Tuesday, February 5, 2013

Groundhog Day, La Chandeleur, Greek Food and more

When I first met my husband, he told me his birthday was February 2nd and he added "Groundhog Day."  I have never heard of Groundhog Day in France.  I found out that it is an old American tradition which dates back to the 1800s and is supposed to have originated from an ancient European belief that hibernating creatures could predict the arrival of springtime.  The tradition was brought over to the United States by German immigrants known as Pennsylvania Dutch.  Festivals are held on February 2nd and the largest one is in Punxsutawney, Pennsylvania, home of the most popular groundhog Punxsutawney Phil.  (Photo of statue below courtesy of Wiki-commons.)
On February 2nd if a groundhog sees his shadow when he comes out of his burrow, it is supposed to mean there will be six more weeks of winter.  If he doesn't see his shadow, it means we will get an early spring.  Phil has only a 39% rate of accuracy.  Here in Georgia we have our own celebrated groundhog named General Beauregard Lee.  The Yellow River Game Ranch, where he resides, claims that his rate of accuracy is 94%.  (Pictures of groundhogs below courtesy of Wiki-Commons.)
In my home in France, we did have a celebration on February 2nd - it is very popular in France still.  It is called "La Chandeleur" or "Crepe Day."  On this day large flat pancakes, known as crepes, are traditionally made and eaten.  At home in France, each of us, in turn, had to flip our crepe while holding a coin in the other hand.  If the crepe fell down flat back in the frying pan it meant that we would enjoy prosperity throughout the coming year.  If the crepe fell on the floor or somewhere else, we would giggle, and start over... it was a lot of fun, and tasty too.
Lately I found out that this holiday is also known within some Christian circles as "Candlemas."  I had not heard of this and researched it.  My research showed me that, just as the tradition of the "Galette des Rois"- see my post about it here - its origins date back to pre Roman times, to a pagan feast - the old pagan rite of Lupercalia, a rite of light.  The pagans used to celebrate the god Pan carrying torches or candles through the city.  "Chandeleur" comes from the word "chandelle" which means candle (latin "candelarum") as does the English word "candle."  In the year 472, Pope Saint Gelasius I (died 21 November 496) decided to "Christianize" this holiday to counteract paganism.  He usurped this pagan tradition and changed its name to Candlemas thus retaining the fire and candle symbols.  I read that chapels were decorated with burning candles which were blessed by clergy.  You can see the gentleman in the painting below as he is going to drop his crepe on the floor as everyone is laughing.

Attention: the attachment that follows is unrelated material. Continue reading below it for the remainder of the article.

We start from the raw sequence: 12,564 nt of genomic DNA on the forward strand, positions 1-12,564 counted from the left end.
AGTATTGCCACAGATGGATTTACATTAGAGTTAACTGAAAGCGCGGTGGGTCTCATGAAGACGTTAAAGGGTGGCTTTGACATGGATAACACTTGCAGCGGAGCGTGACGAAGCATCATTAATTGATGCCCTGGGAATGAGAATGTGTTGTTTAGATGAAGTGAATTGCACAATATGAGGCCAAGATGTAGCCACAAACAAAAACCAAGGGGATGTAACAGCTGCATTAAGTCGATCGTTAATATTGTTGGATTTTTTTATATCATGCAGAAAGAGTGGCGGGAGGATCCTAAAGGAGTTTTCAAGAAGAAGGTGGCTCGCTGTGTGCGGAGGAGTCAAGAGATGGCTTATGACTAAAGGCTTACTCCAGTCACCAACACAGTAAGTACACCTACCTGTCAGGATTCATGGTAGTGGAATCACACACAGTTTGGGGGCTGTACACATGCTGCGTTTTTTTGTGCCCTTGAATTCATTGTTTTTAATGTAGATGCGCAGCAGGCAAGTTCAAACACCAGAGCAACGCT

Making Crepes, painted by Eugene Pierre Francois Giraud, French 1806-1881

I knew of the old custom of La Chandeleur but had never heard of the religious tradition of Candlemas in France - it could be that it is observed in other countries.  If a writer usurps another author's story, he can be sued for plagiarism, the same applies to a composer if he copies another's piece of music. I wonder when the Church appropriated a holiday from pagan folklore if it could have been sued for "holiday plagiarism"? (lol.)  It certainly is a bizarre coincidence that so many pagan festivals became Christian holidays.
So last Saturday, February 2nd, we went for a late lunch at a local Greek restaurant - The Clay Oven Greek Mediterranean Restaurant, which we had not tried before.  We started with an appetizer, tiropita - a savory Phyllo dough feta cheese triangle.  We both chose the clay oven baked lamb and a Greek salad.  The lady owner came to our table to greet us and explained that this was a family owned restaurant where everything was made from scratch.  She offered the desert to my husband in honor of his birthday - a baklava cake.
There is a take-out bakery in the restaurant and an adjacent large room for Greek dancing on Thursday nights - if you don't know how to dance the Greek way, they teach you.  We may go and try one of these Thursdays...
Afterwards we drove up to the French bakery, Douceur de France, where my daughter had ordered a birthday cake for her father.  We opened the box outside the bakery to have a look - and you can see it on the picture at the top of this post.  Once back at home in the evening after a light dinner (we were still full from lunch) we had a piece of the cake...so yummy!
First, of course, my husband had to blow out the candles - just a dozen.
This was a "Black Forest" cake.  It is made of semi-sweet chocolate mousse, chocolate Genoise, whipped cream and Griotte cherries covered with a semi-sweet chocolate.  Griotte cherries are dark Morello type cherries that have usually been macerated in cherry brandy.  This cake was certainly delicious.  Here is another picture of it below taken with a different camera.